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Will Vista in the Enterprise Ever Take Off?

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Microsoft’s retiring co-founder Bill Gates has been talking up Windows Vista this week. Specifically, he’s been touting the company’s claims that it has now sold 140 million Vista licenses since it first shipped on January 30, 2007.

In fact, the number is not new. Company executives have bandied it around lately, most recently during Microsoft’s third fiscal quarterly earnings call with financial analysts on April 24.

Microsoft declines to break out that figure, although much of it could be attributed to sales of new PCs at retail. It also does not break out overall sales of operating systems between legacy Windows XP and Vista sales.

However, sales of Windows clients were basically flat in its most recent quarter, which ended on March 31, and some observers suggested that slow sales of higher-profit Vista to corporations might be one issue dragging earnings down.

That said, Vista sales are not doing so badly.

“As a percentage of the professional installed base, Vista is in a more advanced position than XP was at the same point [of its lifecycle],” George Shiffler, a director of research at Gartner who compiled the data in the report, told

To date, however, much of the displacement of older operating systems that has taken place inside corporate customers’ firewalls has been Vista replacing Windows 2000, Shiffler said.

On a global basis, projected use of Windows 2000 fell from 15 percent of the installed base in 2007 to eight percent in 2008, and Gartner predicts it will fall to only four percent in 2009, according to summary data from the report.

At the same time, XP Professional usage fell from 71 percent in 2007 to an expected 63 percent this year, and will fall to 47 percent next year. Meanwhile, Vista adoption is slowly picking up steam, partly because Microsoft shipped Vista Service Pack 1 (SP1) last quarter.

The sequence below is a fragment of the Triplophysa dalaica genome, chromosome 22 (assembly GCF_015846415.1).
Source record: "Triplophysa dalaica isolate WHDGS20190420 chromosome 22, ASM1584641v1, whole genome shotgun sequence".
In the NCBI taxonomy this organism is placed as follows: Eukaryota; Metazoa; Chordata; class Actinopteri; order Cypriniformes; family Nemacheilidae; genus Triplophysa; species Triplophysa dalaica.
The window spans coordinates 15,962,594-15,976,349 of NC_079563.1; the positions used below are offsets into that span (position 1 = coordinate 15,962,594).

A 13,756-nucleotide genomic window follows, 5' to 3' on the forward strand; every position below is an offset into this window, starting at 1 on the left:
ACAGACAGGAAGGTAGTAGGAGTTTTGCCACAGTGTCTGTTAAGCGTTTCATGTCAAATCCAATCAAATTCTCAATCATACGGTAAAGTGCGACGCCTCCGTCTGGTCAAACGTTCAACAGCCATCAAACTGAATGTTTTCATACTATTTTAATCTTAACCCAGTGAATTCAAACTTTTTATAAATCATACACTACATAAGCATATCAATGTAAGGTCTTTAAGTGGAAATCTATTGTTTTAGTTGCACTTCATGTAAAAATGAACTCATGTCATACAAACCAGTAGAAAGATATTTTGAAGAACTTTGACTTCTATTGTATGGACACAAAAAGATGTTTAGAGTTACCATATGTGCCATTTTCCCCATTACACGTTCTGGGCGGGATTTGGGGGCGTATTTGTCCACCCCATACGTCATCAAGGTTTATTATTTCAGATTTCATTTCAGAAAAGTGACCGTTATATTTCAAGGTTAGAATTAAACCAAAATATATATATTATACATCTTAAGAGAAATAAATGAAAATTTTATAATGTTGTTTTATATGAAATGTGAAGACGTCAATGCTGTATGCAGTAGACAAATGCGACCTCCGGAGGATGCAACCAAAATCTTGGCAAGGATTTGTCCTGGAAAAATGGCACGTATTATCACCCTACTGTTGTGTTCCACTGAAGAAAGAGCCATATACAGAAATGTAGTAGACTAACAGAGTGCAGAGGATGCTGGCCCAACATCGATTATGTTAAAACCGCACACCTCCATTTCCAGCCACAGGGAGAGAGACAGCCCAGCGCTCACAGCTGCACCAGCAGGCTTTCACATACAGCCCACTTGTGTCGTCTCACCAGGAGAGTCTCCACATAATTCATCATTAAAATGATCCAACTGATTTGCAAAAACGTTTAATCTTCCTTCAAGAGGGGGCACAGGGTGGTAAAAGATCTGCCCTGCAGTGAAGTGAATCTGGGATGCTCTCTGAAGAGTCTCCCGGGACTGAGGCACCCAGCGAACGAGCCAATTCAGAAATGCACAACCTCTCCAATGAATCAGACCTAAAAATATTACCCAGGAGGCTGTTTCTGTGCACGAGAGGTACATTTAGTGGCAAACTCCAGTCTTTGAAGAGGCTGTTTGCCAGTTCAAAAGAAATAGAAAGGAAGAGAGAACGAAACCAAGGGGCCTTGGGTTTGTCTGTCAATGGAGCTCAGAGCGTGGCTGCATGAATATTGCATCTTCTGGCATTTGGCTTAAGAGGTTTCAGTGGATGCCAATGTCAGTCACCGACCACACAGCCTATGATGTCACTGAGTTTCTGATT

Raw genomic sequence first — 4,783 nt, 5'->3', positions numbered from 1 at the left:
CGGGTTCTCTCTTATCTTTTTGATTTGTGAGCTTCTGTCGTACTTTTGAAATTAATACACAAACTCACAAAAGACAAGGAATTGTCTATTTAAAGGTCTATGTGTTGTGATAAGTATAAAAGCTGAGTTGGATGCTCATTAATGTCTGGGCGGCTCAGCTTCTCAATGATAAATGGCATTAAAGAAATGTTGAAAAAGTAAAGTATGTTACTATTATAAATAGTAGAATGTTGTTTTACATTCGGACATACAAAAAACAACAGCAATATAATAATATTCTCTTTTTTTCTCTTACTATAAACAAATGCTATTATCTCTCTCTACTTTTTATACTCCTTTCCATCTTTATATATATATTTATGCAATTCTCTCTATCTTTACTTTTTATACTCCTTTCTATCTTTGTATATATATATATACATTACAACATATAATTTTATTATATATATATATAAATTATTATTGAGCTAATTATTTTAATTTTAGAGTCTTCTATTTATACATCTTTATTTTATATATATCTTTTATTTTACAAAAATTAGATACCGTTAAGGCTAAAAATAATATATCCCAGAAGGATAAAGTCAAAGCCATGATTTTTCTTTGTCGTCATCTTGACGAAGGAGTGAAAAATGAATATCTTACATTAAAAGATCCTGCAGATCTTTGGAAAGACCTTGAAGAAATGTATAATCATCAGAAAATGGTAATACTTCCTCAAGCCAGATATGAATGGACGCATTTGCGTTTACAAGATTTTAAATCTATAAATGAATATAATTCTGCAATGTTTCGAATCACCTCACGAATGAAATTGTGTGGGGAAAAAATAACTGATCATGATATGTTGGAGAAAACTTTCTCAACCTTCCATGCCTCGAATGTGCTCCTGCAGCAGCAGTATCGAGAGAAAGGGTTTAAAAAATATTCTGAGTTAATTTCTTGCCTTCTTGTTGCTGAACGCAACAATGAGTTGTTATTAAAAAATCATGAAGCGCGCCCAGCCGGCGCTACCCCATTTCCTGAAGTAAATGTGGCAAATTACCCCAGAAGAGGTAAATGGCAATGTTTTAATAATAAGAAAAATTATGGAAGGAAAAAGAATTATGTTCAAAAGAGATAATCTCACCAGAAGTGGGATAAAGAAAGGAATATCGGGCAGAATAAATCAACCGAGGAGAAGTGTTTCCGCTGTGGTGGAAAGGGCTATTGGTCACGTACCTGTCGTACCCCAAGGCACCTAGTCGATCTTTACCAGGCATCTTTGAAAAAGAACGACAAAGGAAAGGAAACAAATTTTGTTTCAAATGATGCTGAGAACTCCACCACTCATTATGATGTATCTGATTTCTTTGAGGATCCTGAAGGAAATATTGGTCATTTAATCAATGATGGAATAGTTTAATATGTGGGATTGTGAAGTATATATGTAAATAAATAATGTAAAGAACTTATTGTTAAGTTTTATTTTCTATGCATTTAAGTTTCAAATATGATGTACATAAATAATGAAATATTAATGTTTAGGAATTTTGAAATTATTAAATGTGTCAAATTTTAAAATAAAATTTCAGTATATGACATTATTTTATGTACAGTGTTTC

The Gartner report has Vista usage rising from 4 percent last year to 19 percent in 2008, and then doubling to 39 percent in 2009 as corporate deployments kick into gear.

What is happening is that many corporations have been waiting to test the final of SP1 before planning to roll out Vista company wide, thus pushing the typical adoption process back by a few months. “Many large enterprises have kicked out their deployments a bit out into 2009,” Shiffler said.

In the meantime, IDC sees Vista taking off this year in its own analysis.

“[Adoption in] 2007 was pretty much what we expected [because] we did not expect Vista to just tear off [out of the gate],” Al Gillen, research vice president for system software at IDC, told “We expect [corporations] will adopt Vista the same way they did XP [and] I think the transition is really going to start this calendar year,” he added.

A Microsoft spokesperson declined to discuss the numbers but said that Vista is being adopted by businesses at a rate that is similar to past Windows releases.

“In the business market there are early, mainstream, and late adopters, with the majority of businesses falling into the category of mainstream. We’re seeing positive indicators that we’re already starting to move from the early adoption phase into the mainstream,” the spokesperson told in an e-mailed statement.

One issue that has slowed adoption so far is lack of compatibility with many enterprises’ mission-critical applications. For instance, versions of Office earlier than Office 2003 have incompatibilities with Vista – unfortunately for Gillen, since he’s using Office 2000 with a bunch of custom scripts that were written in Visual Basic for Applications. That might be easily solved for a single user but not for department after department.

However, skipping Vista in order to wait for Windows 7, which is due out in 2010, is not a good idea, Gillen said.

“It’s two years away [plus a new evaluation period and deployment planning] so we’re talking about a three year window for Windows 7 [and] I’m not sure customers will wait around that long,” Gillen added.

This article was first published on

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